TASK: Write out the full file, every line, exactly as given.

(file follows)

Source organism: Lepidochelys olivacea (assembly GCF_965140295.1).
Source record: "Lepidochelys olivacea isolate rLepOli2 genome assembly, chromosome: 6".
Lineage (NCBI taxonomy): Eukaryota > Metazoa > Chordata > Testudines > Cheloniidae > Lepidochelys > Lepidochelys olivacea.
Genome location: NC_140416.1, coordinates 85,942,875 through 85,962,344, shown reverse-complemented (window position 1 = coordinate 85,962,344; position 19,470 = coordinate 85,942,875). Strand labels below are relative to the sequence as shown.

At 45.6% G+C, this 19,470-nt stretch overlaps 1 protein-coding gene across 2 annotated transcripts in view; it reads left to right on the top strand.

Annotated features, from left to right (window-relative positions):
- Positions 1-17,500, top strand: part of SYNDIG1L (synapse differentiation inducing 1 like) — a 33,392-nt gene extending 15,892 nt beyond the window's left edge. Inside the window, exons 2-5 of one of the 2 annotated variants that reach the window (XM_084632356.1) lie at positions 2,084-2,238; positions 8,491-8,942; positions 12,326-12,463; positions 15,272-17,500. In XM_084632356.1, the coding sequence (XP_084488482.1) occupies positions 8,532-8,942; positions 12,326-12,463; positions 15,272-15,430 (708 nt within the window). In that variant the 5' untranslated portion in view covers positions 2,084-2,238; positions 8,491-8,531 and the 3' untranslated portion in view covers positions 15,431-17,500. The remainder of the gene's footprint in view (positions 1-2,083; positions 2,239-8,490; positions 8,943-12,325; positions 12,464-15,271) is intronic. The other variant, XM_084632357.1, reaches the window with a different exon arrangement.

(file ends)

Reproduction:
Source organism: Lepidochelys olivacea (assembly GCF_965140295.1).
Source record: "Lepidochelys olivacea isolate rLepOli2 genome assembly, chromosome: 6".
Lineage (NCBI taxonomy): Eukaryota > Metazoa > Chordata > Testudines > Cheloniidae > Lepidochelys > Lepidochelys olivacea.
Genome location: NC_140416.1, coordinates 85,942,875 through 85,962,344, shown reverse-complemented (window position 1 = coordinate 85,962,344; position 19,470 = coordinate 85,942,875). Strand labels below are relative to the sequence as shown.

At 45.6% G+C, this 19,470-nt stretch overlaps 1 protein-coding gene across 2 annotated transcripts in view; it reads left to right on the top strand.

Annotated features, from left to right (window-relative positions):
- Positions 1-17,500, top strand: part of SYNDIG1L (synapse differentiation inducing 1 like) — a 33,392-nt gene extending 15,892 nt beyond the window's left edge. Inside the window, exons 2-5 of one of the 2 annotated variants that reach the window (XM_084632356.1) lie at positions 2,084-2,238; positions 8,491-8,942; positions 12,326-12,463; positions 15,272-17,500. In XM_084632356.1, the coding sequence (XP_084488482.1) occupies positions 8,532-8,942; positions 12,326-12,463; positions 15,272-15,430 (708 nt within the window). In that variant the 5' untranslated portion in view covers positions 2,084-2,238; positions 8,491-8,531 and the 3' untranslated portion in view covers positions 15,431-17,500. The remainder of the gene's footprint in view (positions 1-2,083; positions 2,239-8,490; positions 8,943-12,325; positions 12,464-15,271) is intronic. The other variant, XM_084632357.1, reaches the window with a different exon arrangement.